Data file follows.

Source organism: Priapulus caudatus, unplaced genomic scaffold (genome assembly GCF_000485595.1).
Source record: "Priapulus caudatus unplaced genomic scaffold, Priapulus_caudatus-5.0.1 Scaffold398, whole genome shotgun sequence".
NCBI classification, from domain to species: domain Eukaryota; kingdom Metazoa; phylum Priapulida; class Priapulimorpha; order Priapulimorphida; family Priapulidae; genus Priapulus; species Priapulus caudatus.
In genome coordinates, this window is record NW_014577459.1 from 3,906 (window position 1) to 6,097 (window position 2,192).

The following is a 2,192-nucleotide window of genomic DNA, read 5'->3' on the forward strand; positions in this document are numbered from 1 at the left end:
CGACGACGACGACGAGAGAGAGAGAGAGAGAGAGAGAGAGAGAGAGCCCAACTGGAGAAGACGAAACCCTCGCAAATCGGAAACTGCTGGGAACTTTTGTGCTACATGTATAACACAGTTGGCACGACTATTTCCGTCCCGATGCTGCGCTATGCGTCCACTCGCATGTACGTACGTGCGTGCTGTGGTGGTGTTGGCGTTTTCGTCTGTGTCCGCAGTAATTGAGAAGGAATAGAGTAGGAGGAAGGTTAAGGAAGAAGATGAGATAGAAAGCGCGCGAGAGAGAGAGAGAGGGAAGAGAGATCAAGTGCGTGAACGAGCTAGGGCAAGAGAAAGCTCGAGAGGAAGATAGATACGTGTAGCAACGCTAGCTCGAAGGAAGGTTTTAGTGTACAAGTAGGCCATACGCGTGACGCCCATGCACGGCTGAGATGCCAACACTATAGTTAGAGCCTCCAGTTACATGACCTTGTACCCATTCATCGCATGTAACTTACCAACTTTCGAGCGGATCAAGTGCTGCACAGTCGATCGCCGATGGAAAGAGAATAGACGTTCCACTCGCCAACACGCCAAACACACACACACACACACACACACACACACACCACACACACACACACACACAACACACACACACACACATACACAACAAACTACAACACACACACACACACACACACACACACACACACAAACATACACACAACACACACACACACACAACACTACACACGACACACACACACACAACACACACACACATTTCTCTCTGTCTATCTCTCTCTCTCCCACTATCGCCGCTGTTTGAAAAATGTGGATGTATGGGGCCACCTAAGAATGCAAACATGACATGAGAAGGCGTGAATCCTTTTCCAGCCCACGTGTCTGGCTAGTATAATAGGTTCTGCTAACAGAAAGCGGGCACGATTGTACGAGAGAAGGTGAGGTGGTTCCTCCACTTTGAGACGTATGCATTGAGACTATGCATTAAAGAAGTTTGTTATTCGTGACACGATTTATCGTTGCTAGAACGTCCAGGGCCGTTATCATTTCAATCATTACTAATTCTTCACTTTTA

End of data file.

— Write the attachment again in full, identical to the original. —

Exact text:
Source organism: Priapulus caudatus, unplaced genomic scaffold (genome assembly GCF_000485595.1).
Source record: "Priapulus caudatus unplaced genomic scaffold, Priapulus_caudatus-5.0.1 Scaffold398, whole genome shotgun sequence".
NCBI classification, from domain to species: domain Eukaryota; kingdom Metazoa; phylum Priapulida; class Priapulimorpha; order Priapulimorphida; family Priapulidae; genus Priapulus; species Priapulus caudatus.
In genome coordinates, this window is record NW_014577459.1 from 3,906 (window position 1) to 6,097 (window position 2,192).

The following is a 2,192-nucleotide window of genomic DNA, read 5'->3' on the forward strand; positions in this document are numbered from 1 at the left end:
CGACGACGACGACGAGAGAGAGAGAGAGAGAGAGAGAGAGAGAGAGCCCAACTGGAGAAGACGAAACCCTCGCAAATCGGAAACTGCTGGGAACTTTTGTGCTACATGTATAACACAGTTGGCACGACTATTTCCGTCCCGATGCTGCGCTATGCGTCCACTCGCATGTACGTACGTGCGTGCTGTGGTGGTGTTGGCGTTTTCGTCTGTGTCCGCAGTAATTGAGAAGGAATAGAGTAGGAGGAAGGTTAAGGAAGAAGATGAGATAGAAAGCGCGCGAGAGAGAGAGAGAGGGAAGAGAGATCAAGTGCGTGAACGAGCTAGGGCAAGAGAAAGCTCGAGAGGAAGATAGATACGTGTAGCAACGCTAGCTCGAAGGAAGGTTTTAGTGTACAAGTAGGCCATACGCGTGACGCCCATGCACGGCTGAGATGCCAACACTATAGTTAGAGCCTCCAGTTACATGACCTTGTACCCATTCATCGCATGTAACTTACCAACTTTCGAGCGGATCAAGTGCTGCACAGTCGATCGCCGATGGAAAGAGAATAGACGTTCCACTCGCCAACACGCCAAACACACACACACACACACACACACACACACACCACACACACACACACACACAACACACACACACACACATACACAACAAACTACAACACACACACACACACACACACACACACACACACAAACATACACACAACACACACACACACACAACACTACACACGACACACACACACACAACACACACACACATTTCTCTCTGTCTATCTCTCTCTCTCCCACTATCGCCGCTGTTTGAAAAATGTGGATGTATGGGGCCACCTAAGAATGCAAACATGACATGAGAAGGCGTGAATCCTTTTCCAGCCCACGTGTCTGGCTAGTATAATAGGTTCTGCTAACAGAAAGCGGGCACGATTGTACGAGAGAAGGTGAGGTGGTTCCTCCACTTTGAGACGTATGCATTGAGACTATGCATTAAAGAAGTTTGTTATTCGTGACACGATTTATCGTTGCTAGAACGTCCAGGGCCGTTATCATTTCAATCATTACTAATTCTTCACTTTTA